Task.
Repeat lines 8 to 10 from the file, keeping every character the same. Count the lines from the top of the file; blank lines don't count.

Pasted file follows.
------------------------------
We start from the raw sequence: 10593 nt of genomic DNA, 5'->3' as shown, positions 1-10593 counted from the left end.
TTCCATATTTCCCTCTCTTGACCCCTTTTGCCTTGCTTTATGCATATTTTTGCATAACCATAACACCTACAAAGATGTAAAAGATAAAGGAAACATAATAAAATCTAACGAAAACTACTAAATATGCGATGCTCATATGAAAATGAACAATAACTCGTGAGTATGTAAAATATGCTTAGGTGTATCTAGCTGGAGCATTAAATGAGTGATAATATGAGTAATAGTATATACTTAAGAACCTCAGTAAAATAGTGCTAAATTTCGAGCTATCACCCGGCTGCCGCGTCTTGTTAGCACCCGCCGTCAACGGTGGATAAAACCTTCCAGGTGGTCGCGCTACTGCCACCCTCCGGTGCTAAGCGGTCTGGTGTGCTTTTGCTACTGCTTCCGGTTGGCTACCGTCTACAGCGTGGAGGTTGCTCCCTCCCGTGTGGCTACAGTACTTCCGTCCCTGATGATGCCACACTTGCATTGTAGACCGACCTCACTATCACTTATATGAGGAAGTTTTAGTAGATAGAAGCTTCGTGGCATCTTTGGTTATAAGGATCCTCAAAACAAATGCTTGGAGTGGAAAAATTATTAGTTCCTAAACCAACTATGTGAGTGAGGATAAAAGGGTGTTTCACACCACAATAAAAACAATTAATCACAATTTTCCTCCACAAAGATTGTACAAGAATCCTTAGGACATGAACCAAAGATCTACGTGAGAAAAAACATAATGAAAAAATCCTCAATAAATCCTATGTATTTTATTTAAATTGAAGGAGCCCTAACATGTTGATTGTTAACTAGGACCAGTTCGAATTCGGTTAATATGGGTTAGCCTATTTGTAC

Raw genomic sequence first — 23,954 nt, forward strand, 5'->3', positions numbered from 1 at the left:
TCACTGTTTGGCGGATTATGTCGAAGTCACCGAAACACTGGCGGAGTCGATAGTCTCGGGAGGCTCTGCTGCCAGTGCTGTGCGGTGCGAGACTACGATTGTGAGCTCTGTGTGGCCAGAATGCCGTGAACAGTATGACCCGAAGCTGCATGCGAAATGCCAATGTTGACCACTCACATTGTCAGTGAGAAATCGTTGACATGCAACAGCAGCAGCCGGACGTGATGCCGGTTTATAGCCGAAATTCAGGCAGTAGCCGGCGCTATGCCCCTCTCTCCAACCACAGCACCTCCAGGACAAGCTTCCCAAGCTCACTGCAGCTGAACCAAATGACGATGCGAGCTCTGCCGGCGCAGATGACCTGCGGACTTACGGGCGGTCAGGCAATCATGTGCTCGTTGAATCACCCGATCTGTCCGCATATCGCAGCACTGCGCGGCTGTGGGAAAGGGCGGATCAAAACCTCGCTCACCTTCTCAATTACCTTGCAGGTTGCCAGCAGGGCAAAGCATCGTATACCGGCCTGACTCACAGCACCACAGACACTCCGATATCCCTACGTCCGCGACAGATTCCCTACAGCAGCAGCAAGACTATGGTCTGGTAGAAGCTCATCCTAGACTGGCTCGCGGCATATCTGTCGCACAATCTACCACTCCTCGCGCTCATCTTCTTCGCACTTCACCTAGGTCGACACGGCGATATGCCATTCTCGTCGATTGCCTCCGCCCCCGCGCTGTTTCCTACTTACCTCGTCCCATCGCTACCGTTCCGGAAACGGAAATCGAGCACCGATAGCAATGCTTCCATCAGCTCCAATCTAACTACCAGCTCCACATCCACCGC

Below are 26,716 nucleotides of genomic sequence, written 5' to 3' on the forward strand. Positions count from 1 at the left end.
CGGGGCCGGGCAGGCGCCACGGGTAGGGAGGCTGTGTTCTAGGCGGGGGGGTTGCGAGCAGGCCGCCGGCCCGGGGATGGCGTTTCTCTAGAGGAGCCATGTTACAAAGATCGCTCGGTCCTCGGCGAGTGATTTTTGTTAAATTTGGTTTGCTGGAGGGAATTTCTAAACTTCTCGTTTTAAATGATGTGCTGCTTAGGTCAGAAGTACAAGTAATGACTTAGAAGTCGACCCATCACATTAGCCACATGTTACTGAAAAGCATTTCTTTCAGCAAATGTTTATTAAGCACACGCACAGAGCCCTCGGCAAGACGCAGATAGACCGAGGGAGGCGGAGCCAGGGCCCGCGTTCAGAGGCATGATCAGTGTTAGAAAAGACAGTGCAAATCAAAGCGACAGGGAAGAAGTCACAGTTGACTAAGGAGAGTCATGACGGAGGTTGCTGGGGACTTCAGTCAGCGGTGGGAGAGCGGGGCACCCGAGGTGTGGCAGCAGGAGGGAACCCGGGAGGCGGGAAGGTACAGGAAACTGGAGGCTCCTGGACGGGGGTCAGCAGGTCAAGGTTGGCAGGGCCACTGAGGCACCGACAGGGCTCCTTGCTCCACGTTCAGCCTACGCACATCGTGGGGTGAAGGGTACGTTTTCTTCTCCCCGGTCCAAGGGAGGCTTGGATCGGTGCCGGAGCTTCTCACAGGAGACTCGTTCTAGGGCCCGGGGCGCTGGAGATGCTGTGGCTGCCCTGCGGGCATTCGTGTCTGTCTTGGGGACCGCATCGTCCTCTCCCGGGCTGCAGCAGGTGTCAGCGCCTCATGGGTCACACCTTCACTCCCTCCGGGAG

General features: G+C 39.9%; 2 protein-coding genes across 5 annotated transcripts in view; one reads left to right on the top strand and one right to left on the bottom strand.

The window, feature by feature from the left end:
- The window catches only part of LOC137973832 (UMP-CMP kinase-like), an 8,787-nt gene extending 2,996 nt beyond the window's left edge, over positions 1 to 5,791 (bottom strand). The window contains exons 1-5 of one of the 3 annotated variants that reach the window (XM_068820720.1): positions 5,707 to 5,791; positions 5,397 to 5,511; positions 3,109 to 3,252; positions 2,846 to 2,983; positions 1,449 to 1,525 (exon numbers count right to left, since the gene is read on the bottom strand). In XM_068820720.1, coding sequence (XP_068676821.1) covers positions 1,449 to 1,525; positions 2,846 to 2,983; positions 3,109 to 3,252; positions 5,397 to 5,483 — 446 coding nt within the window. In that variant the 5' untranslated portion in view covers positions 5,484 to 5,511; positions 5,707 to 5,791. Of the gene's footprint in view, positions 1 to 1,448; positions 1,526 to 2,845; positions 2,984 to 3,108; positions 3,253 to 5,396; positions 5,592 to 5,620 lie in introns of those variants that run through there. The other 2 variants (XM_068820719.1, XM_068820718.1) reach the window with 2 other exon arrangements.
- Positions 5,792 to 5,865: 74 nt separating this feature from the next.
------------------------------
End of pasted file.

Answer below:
The window, feature by feature from the left end:
- The window catches only part of LOC137973832 (UMP-CMP kinase-like), an 8,787-nt gene extending 2,996 nt beyond the window's left edge, over positions 1 to 5,791 (bottom strand). The window contains exons 1-5 of one of the 3 annotated variants that reach the window (XM_068820720.1): positions 5,707 to 5,791; positions 5,397 to 5,511; positions 3,109 to 3,252; positions 2,846 to 2,983; positions 1,449 to 1,525 (exon numbers count right to left, since the gene is read on the bottom strand). In XM_068820720.1, coding sequence (XP_068676821.1) covers positions 1,449 to 1,525; positions 2,846 to 2,983; positions 3,109 to 3,252; positions 5,397 to 5,483 — 446 coding nt within the window. In that variant the 5' untranslated portion in view covers positions 5,484 to 5,511; positions 5,707 to 5,791. Of the gene's footprint in view, positions 1 to 1,448; positions 1,526 to 2,845; positions 2,984 to 3,108; positions 3,253 to 5,396; positions 5,592 to 5,620 lie in introns of those variants that run through there. The other 2 variants (XM_068820719.1, XM_068820718.1) reach the window with 2 other exon arrangements.
- Positions 5,792 to 5,865: 74 nt separating this feature from the next.